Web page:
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Environment Maine opposes legislation to repeal Maine's ban on single-use plastic bags

On February 22, 2021, Environment Maine's State Director Anya Fetcher submitted testimony to the Maine Joint Standing Committee on Environment and Natural Resources in opposition to LD 39, LD 108, and LD 244, proposed legislation to repeal Maine's ban on single-use plastic bags. You can view the recording of the hearing here

Below is the written testimony submitted to the committee:

Senator Brenner, Representative Tucker, and members of the Joint Standing Committee on Environment and Natural Resources, my name is Anya Fetcher and I’m the state director of Environment Maine, a citizen-based environmental advocacy organization. Thank you for the opportunity to submit testimony in strong opposition to LD 39, LD 108, and LD 244.

The 129th Legislature voted to adopt LD 1532 in 2019, and the data they relied on to ban one of the most harmful forms of single-use plastic have not changed: plastic continues to threaten our health and wildlife. Further, the suggestion that plastic bags are safer to use than reusables during the pandemic was industry-influenced messaging, not based on science. Therefore, Environment Maine, representing thousands of members across the state, opposes this legislation to repeal Maine’s ban on single-use plastic bags, as well as any efforts to further delay implementation of the bill.

Maine’s ban on single-use plastic bags will:

  • Reduce Waste: According to the Center for Biological Diversity, a plastic bag is used for an average of 12 minutes, but can persist in our environment, and pollute our communities, for generations. Nothing we use for a few minutes should be allowed to pollute our communities and the Bay for hundreds of years—especially when we don’t really need it. 

  • Reduce Waste: Each year, the average American uses more than 300 single-use disposable bags, and only about 1% of these bags are returned for recycling, with even fewer actually going through the process. Additionally, plastic bags can only go through the recycling process once or twice - recycling delays a plastic bag’s inevitable disposal in a landfill, our waterways, or an incinerator but it certainly doesn’t prevent it.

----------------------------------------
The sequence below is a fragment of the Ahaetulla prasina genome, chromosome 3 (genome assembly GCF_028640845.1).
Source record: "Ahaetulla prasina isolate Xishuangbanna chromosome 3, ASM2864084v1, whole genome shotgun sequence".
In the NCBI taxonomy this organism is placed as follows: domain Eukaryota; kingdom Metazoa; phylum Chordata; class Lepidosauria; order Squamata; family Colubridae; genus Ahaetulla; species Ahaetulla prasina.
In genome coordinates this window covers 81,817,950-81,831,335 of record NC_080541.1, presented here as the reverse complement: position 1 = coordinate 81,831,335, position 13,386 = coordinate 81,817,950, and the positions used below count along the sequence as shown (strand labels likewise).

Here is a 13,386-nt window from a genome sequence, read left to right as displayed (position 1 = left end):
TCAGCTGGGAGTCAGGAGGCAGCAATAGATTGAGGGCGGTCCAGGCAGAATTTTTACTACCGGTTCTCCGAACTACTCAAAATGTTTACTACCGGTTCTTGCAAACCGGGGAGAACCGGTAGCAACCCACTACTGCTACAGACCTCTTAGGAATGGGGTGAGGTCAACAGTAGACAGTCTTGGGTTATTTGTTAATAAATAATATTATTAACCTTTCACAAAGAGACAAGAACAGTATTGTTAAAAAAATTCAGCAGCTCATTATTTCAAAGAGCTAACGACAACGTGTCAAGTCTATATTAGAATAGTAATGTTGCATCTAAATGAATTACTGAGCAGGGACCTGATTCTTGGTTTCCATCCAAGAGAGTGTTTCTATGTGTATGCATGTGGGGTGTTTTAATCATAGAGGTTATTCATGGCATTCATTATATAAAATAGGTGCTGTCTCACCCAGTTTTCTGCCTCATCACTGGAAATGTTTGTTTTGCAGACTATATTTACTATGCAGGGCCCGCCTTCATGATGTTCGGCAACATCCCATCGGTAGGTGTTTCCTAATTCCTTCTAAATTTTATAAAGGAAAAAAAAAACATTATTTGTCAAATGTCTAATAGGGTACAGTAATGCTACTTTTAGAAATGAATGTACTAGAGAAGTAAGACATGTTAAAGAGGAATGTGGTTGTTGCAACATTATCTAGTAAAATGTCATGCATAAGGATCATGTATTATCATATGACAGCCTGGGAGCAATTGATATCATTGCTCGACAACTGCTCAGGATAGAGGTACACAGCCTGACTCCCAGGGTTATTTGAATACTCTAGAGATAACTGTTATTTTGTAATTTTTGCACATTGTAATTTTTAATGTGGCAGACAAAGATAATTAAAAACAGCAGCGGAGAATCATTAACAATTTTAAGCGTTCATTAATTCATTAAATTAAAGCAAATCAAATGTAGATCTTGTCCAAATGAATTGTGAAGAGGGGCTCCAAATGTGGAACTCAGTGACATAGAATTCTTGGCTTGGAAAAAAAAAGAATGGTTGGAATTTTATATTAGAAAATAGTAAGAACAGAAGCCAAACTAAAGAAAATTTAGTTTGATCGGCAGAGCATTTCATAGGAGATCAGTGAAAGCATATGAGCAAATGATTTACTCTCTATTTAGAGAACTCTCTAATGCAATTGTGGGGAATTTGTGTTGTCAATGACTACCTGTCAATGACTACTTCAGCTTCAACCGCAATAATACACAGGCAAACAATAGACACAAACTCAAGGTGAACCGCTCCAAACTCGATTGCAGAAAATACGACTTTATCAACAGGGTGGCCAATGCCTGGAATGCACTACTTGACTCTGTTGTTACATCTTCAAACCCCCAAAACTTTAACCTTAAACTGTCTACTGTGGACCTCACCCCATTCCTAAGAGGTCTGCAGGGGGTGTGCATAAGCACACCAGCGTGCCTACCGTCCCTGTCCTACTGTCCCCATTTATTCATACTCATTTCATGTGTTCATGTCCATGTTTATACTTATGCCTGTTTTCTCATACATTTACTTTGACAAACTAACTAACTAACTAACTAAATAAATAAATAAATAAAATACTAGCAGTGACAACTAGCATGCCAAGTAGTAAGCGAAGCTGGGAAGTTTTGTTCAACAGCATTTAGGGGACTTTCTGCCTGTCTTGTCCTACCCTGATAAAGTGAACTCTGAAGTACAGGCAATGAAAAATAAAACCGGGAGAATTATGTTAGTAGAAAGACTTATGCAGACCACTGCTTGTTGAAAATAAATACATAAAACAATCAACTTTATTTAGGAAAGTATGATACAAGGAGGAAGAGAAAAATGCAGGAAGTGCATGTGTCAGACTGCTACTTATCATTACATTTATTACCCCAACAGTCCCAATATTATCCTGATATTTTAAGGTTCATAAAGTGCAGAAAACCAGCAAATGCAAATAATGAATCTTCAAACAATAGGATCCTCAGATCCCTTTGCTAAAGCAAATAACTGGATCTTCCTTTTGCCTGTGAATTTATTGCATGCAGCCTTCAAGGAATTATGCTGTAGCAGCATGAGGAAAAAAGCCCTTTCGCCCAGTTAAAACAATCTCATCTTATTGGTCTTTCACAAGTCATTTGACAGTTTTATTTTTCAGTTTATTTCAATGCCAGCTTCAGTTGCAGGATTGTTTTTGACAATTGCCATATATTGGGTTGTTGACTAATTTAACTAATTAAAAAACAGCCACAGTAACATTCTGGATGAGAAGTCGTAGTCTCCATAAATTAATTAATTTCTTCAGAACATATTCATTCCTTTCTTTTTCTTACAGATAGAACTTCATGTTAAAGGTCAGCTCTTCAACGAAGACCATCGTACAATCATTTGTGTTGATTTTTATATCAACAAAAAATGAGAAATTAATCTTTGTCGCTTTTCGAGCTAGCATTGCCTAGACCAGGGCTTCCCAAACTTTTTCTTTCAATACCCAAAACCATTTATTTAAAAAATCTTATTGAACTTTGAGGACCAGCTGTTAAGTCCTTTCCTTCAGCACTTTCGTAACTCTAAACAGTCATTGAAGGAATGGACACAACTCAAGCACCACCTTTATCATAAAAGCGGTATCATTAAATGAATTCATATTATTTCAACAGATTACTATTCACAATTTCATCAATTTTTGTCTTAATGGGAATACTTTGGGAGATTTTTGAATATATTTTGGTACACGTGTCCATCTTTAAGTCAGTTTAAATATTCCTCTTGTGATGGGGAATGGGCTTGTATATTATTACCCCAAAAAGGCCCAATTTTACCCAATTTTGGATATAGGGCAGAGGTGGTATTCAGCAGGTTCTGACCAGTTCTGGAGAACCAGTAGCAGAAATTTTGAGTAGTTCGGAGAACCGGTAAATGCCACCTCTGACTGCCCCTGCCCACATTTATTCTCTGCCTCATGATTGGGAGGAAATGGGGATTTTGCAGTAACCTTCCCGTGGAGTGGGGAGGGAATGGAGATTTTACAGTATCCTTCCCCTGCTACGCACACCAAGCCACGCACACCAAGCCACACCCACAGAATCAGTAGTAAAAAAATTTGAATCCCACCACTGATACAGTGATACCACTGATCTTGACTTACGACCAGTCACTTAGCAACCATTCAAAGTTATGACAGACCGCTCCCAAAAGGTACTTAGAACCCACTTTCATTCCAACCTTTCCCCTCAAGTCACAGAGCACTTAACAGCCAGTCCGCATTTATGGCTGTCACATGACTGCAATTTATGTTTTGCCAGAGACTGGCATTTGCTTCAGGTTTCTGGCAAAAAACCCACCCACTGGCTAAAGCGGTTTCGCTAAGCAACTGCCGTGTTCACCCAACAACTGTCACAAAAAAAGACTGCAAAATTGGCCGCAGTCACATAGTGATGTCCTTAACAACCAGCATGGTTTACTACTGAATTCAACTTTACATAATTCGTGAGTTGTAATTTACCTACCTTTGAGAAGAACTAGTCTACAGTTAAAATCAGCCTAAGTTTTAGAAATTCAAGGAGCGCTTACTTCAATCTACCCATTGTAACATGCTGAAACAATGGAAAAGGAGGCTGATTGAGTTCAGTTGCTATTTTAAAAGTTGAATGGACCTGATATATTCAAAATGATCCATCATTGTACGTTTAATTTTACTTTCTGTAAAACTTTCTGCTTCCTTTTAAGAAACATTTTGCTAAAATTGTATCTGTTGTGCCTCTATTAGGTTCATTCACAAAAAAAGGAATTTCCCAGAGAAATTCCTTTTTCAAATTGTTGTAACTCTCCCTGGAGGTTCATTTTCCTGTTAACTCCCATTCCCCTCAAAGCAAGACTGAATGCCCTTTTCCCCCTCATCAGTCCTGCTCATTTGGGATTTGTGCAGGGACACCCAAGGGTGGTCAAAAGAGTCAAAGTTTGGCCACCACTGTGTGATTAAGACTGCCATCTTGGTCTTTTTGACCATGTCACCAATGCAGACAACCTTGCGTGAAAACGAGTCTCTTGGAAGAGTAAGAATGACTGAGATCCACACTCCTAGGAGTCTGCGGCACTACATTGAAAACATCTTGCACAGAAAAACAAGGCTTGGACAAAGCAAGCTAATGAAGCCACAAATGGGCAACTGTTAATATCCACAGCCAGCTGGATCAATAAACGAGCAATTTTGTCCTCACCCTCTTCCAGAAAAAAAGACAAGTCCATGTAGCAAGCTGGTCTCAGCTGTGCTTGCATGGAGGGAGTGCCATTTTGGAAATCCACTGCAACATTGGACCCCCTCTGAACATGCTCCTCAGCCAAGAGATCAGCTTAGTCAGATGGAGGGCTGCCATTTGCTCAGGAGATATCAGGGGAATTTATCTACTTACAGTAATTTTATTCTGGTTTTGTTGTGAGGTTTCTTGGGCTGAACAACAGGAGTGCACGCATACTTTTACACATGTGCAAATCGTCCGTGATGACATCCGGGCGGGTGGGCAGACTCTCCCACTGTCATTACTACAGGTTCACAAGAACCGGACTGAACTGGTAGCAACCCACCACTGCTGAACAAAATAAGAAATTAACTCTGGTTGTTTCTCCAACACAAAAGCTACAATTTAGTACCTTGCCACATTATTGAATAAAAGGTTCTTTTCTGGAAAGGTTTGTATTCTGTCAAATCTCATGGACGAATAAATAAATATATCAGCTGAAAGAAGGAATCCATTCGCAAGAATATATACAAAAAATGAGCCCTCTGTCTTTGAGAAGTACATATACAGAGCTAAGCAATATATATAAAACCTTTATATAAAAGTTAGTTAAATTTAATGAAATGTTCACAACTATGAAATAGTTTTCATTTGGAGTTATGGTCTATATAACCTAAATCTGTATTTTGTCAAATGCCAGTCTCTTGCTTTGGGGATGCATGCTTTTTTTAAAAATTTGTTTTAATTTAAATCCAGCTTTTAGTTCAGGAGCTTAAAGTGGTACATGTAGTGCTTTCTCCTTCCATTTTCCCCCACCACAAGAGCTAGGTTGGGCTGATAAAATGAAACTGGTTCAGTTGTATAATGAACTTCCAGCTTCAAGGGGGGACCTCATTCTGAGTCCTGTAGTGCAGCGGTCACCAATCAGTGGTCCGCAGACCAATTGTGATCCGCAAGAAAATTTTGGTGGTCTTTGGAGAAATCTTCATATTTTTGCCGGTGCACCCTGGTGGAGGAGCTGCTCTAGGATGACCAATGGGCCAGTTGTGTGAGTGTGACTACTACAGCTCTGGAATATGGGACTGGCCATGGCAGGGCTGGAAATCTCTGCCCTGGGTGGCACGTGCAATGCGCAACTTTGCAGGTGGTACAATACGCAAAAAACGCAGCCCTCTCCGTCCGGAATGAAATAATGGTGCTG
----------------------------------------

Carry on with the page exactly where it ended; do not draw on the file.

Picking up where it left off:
• Reduce Waste: We do not need single use plastic bags. They were only introduced in this country in the 1970’s. We had a civilized, modern society before these bags became part of everyday commercial life, and we need to move away from them.

  • Reduce pollution: Plastic bag disposal is a lose/lose/lose. Virtually un-recyclable, when we dispose of them they end up buried in leaky landfills or burned in incinerators. If they get loose they end up littering our neighborhoods, roads, and waterways. Plastic bags are lightweight and can be caught by the wind and carried into our waterways where it eventually leads to the ocean. Plastic bag waste harms health, quality of life, and the environment.

  • Reduce pollution: According to many different sources, it takes more than 500 years for a plastic bag to degrade. The bags don’t break down completely but instead photo-degrade, becoming microplastics that absorb toxins and continue to pollute the environment.

  • Reduce pollution: For a bird or fish or turtle, it’s easy to mistake a small piece of plastic for food—especially when there are millions of pieces of plastic floating in our waterways. Scientists have found plastic fragments in literally hundreds of species, including 86% of all sea turtle species, 44% of all seabird species, and 43% of all marine mammal species. Ingesting these fragments is often fatal. Animals starve when they ingest too much plastic that they can’t digest. 

  • Protect our climate: Plastic bags are made of fossil fuels. The more plastic bags are manufactured, the more we are using fossil fuels. According to National Geographic about 8 percent of the world’s oil production is used to make plastic and power the manufacturing of it. That figure is projected to rise to 20 percent by 2050. Every part of a single-use plastic’s lifespan emits greenhouse gases. From production to shipping to disposal, single-use plastics make it increasingly less likely that we will stay beneath the 1.5 degree celsius threshold. If we fail to do that, we will be unable to mitigate the worst impacts of climate change.

  • Good public policy: Across the country, plastic bag bans have passed in over 350 cities and communities, and 25 Maine towns and cities have plastic bag policies. Additionally, Maine’s plastic bag policy is supported by the Retail Association of Maine, Maine Grocers and Food Producers Association, and Maine’s Environmental Priorities Coalition.

We hope the committee will listen to science and the voices of Mainers, and vote against LD 39, LD 108, and LD 244. Thank you for your time.